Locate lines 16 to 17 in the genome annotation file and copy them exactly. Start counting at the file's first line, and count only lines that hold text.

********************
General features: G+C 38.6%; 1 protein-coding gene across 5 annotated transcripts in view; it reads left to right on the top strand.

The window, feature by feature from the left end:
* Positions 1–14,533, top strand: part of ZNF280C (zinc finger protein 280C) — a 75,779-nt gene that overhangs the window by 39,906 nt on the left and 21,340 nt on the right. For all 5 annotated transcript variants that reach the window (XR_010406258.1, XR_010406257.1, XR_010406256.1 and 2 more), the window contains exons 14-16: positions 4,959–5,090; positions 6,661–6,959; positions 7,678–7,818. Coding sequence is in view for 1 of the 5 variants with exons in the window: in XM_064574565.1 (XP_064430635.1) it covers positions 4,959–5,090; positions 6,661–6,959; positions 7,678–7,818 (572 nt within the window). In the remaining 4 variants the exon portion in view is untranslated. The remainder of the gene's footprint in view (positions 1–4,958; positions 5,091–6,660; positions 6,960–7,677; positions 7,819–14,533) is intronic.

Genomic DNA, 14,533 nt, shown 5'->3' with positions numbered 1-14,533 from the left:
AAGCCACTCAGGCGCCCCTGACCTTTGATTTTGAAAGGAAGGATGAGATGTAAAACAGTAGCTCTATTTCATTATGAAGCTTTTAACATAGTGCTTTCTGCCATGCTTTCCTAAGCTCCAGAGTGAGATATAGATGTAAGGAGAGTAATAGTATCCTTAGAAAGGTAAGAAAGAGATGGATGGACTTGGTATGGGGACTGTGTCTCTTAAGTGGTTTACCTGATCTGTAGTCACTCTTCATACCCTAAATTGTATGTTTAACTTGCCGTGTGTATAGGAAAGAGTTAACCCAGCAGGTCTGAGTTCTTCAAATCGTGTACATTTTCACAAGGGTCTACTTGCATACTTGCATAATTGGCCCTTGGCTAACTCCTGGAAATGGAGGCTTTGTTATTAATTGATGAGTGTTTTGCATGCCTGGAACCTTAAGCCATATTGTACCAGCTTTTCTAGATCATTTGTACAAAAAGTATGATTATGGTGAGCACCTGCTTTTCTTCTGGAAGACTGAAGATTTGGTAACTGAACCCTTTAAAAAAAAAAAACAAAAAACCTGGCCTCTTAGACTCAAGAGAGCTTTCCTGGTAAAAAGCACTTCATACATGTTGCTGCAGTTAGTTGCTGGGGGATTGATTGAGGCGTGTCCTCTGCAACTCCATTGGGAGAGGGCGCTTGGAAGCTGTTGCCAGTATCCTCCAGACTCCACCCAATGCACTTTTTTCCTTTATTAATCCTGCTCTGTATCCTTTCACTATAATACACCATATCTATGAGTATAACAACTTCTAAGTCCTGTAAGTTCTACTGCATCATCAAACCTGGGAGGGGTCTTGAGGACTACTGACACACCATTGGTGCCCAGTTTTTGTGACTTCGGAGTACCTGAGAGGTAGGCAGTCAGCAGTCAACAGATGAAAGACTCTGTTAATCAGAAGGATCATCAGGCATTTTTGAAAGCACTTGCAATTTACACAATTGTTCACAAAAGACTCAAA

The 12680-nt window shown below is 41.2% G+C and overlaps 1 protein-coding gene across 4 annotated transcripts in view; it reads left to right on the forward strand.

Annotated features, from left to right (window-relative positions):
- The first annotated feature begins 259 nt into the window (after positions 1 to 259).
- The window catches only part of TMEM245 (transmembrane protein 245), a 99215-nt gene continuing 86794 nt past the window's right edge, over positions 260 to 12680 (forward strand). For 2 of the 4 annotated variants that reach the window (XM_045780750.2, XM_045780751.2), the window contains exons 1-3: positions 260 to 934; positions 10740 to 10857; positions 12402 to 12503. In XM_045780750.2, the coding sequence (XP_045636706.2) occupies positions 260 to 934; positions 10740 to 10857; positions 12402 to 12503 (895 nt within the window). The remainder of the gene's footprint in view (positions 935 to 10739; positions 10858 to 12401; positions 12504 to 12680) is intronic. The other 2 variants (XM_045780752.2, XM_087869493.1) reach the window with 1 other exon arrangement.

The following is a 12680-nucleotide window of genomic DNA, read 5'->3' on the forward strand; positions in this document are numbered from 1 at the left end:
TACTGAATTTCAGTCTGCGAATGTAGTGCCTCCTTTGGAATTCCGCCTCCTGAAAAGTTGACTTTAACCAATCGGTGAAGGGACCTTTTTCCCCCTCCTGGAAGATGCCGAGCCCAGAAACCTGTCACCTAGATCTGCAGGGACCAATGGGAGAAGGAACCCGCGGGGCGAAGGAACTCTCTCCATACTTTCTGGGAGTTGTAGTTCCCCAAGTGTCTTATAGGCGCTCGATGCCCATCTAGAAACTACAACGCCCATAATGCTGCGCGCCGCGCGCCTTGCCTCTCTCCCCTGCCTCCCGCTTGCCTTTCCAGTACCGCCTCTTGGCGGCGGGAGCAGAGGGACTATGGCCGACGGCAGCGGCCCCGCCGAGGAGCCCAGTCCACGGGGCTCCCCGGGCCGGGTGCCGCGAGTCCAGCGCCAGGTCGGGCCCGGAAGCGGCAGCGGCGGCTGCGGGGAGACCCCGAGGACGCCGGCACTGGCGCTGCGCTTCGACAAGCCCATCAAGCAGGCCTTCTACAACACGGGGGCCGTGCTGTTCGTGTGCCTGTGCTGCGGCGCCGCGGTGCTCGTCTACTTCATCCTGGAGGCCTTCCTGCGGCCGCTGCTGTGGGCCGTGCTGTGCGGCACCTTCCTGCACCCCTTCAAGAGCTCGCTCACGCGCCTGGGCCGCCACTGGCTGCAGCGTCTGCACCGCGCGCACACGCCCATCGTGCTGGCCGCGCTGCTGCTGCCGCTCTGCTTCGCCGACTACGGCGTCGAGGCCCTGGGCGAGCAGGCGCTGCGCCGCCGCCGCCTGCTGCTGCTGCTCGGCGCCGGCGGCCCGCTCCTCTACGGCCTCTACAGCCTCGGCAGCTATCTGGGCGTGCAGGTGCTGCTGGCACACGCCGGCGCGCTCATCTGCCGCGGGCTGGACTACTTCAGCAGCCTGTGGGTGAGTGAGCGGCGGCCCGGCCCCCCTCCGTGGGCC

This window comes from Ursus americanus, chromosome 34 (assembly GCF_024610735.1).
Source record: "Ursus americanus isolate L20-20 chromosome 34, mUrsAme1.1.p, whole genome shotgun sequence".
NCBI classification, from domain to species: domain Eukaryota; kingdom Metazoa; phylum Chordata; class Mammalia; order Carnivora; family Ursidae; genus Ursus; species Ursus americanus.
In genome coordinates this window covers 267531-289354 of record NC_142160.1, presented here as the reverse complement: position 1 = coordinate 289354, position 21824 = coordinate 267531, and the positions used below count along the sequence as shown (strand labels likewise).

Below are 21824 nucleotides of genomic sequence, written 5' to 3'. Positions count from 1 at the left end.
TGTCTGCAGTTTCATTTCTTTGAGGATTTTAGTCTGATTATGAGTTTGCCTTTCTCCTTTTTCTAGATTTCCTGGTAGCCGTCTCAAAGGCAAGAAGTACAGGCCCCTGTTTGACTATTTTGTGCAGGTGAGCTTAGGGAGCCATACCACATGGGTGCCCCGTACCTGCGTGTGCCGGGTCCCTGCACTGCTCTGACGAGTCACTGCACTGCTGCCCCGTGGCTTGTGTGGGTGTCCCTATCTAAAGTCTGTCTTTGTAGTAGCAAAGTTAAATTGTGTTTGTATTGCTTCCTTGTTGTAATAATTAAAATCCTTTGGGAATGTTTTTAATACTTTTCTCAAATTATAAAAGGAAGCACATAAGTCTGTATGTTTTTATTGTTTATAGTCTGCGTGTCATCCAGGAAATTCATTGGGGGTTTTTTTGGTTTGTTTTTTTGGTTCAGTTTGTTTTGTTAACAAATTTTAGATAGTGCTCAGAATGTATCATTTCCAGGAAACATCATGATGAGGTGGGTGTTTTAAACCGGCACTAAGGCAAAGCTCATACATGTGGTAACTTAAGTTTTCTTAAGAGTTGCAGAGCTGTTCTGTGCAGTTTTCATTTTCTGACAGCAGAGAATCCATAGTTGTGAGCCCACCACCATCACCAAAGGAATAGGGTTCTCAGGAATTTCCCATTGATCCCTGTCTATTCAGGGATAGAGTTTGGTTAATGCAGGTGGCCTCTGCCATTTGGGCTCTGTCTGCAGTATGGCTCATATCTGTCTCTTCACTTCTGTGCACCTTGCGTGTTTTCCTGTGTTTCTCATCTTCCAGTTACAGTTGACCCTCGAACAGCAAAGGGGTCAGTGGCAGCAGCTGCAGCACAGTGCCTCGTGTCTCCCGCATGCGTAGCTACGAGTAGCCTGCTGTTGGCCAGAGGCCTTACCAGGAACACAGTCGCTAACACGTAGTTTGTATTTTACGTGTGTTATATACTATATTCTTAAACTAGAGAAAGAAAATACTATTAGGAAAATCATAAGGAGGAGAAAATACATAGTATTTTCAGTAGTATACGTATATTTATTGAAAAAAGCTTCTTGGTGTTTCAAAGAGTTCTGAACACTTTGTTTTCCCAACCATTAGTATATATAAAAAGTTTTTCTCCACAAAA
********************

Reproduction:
Below are 21824 nucleotides of genomic sequence, written 5' to 3'. Positions count from 1 at the left end.
TGTCTGCAGTTTCATTTCTTTGAGGATTTTAGTCTGATTATGAGTTTGCCTTTCTCCTTTTTCTAGATTTCCTGGTAGCCGTCTCAAAGGCAAGAAGTACAGGCCCCTGTTTGACTATTTTGTGCAGGTGAGCTTAGGGAGCCATACCACATGGGTGCCCCGTACCTGCGTGTGCCGGGTCCCTGCACTGCTCTGACGAGTCACTGCACTGCTGCCCCGTGGCTTGTGTGGGTGTCCCTATCTAAAGTCTGTCTTTGTAGTAGCAAAGTTAAATTGTGTTTGTATTGCTTCCTTGTTGTAATAATTAAAATCCTTTGGGAATGTTTTTAATACTTTTCTCAAATTATAAAAGGAAGCACATAAGTCTGTATGTTTTTATTGTTTATAGTCTGCGTGTCATCCAGGAAATTCATTGGGGGTTTTTTTGGTTTGTTTTTTTGGTTCAGTTTGTTTTGTTAACAAATTTTAGATAGTGCTCAGAATGTATCATTTCCAGGAAACATCATGATGAGGTGGGTGTTTTAAACCGGCACTAAGGCAAAGCTCATACATGTGGTAACTTAAGTTTTCTTAAGAGTTGCAGAGCTGTTCTGTGCAGTTTTCATTTTCTGACAGCAGAGAATCCATAGTTGTGAGCCCACCACCATCACCAAAGGAATAGGGTTCTCAGGAATTTCCCATTGATCCCTGTCTATTCAGGGATAGAGTTTGGTTAATGCAGGTGGCCTCTGCCATTTGGGCTCTGTCTGCAGTATGGCTCATATCTGTCTCTTCACTTCTGTGCACCTTGCGTGTTTTCCTGTGTTTCTCATCTTCCAGTTACAGTTGACCCTCGAACAGCAAAGGGGTCAGTGGCAGCAGCTGCAGCACAGTGCCTCGTGTCTCCCGCATGCGTAGCTACGAGTAGCCTGCTGTTGGCCAGAGGCCTTACCAGGAACACAGTCGCTAACACGTAGTTTGTATTTTACGTGTGTTATATACTATATTCTTAAACTAGAGAAAGAAAATACTATTAGGAAAATCATAAGGAGGAGAAAATACATAGTATTTTCAGTAGTATACGTATATTTATTGAAAAAAGCTTCTTGGTGTTTCAAAGAGTTCTGAACACTTTGTTTTCCCAACCATTAGTATATATAAAAAGTTTTTCTCCACAAAA